Kayaking The Intercoastal Waters Of Charleston And Its Backwaters
I have rented kayaks on the Isle of Palms and paddled around the intercoastal waters near the Wild Dunes area. It was a great experience and alot of fun. Kayaking the tidal creeks can get tricky with the changing tides. Everything looks different when the waters are high as opposed to low. Very easy to lose your bearings and get sidetracked in the grasses. At one point of our excursion we were quite positive we confronted an alligator in the thick grasses because of its distinct low bellowing growl. We took it to be a warning and boogied out of there.
We cruised past huge villas that lined the sides, each one with its own boat dock and overlooking beautiful pools. Tried some fishing along the way, but didn't have much success. We absorbed the sights and sounds and raced one another to see who was the fastest. We made it back to the marina despite our perils fully satisfied and happy.
Charleston has plenty of coast from the IOP to Folly filled with rivers, salt creeks and backwaters to explore. But the intercoastal waters are not the only place in the Lowcountry you can adventure around with kayaks and canoes. Recently I read an article about three places where you and the whole family can experience the beauty of South Carolina in the Charleston Lowcountry: The Edisto River Trail, Givans Ferry State Park, and Francis Beidler Forest.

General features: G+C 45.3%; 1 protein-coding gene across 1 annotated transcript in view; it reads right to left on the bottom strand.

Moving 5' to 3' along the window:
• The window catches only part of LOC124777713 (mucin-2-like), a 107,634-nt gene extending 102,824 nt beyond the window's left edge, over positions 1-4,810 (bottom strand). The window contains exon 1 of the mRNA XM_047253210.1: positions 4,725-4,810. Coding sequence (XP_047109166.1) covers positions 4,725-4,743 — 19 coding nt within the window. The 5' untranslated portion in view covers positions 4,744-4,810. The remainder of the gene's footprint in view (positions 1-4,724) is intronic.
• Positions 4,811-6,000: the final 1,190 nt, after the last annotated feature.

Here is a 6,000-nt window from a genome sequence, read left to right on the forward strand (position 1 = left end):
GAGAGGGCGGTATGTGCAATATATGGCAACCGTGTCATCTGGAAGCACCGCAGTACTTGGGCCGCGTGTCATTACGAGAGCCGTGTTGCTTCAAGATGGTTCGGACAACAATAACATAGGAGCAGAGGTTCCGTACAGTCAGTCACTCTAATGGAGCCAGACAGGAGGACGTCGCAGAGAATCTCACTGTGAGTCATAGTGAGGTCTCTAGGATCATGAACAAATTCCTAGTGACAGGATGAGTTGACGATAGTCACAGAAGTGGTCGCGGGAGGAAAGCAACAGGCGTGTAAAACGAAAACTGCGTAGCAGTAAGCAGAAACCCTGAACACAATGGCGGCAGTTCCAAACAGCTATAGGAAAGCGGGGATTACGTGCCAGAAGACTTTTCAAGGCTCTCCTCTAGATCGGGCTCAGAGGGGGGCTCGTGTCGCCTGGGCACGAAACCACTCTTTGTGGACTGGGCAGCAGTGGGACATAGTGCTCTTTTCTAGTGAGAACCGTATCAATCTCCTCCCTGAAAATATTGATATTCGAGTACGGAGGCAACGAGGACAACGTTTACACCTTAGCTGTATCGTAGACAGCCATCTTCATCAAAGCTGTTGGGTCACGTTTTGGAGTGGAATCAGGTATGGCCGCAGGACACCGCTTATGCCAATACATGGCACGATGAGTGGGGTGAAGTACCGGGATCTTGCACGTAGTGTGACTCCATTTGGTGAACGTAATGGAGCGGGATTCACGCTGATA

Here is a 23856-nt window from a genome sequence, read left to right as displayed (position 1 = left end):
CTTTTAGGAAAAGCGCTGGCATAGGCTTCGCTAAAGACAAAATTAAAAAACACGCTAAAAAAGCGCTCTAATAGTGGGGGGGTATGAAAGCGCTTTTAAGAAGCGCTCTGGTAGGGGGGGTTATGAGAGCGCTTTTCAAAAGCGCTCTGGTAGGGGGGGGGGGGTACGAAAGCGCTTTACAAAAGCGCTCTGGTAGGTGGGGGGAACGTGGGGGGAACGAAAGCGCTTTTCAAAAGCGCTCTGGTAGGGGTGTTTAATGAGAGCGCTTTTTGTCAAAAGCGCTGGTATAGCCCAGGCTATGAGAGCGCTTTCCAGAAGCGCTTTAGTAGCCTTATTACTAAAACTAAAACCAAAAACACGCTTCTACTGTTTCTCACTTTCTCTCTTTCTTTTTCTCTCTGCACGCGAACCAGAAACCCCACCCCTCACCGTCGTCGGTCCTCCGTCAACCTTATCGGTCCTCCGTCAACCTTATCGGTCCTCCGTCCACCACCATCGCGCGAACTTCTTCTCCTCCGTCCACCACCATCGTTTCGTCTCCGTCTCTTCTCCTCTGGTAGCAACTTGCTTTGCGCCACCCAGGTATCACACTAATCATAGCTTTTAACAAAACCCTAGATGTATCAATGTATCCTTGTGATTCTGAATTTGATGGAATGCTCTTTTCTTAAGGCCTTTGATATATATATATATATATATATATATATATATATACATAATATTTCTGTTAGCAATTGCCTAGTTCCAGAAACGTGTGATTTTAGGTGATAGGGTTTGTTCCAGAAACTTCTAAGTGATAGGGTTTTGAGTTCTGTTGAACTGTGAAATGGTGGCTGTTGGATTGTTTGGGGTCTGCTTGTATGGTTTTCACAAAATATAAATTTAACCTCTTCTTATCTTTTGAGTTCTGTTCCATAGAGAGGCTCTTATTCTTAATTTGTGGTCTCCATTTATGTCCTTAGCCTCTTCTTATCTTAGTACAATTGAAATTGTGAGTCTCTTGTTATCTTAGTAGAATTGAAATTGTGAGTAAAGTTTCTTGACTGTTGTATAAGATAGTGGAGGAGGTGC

Edisto River Trail is a stretch of the longest, free flowing blackwater river in North America. Carolina Heritage Outfitters will help you with all your necessities and equipement for a fun and safe outing. They offer trips of a few hours or a two-day experience of 22 miles to include an overnight stay in one of the treehouses or you can just camp out anywhere along the way.
Francis Beidler Forest is located in Four Holes Swamp, SC, 45,000 acres of blackwater and swamp. Four Holes Swamp is a major tributary of the Edisto river. Francis Beidler Forest is 15,000 acres of forest and swamp containing bald cypress and tupelo gum trees and the only two stands of old growth still left in the state. A visitor center is there for your convenience and guided canoe trips are offered.-Vacation Rick Travel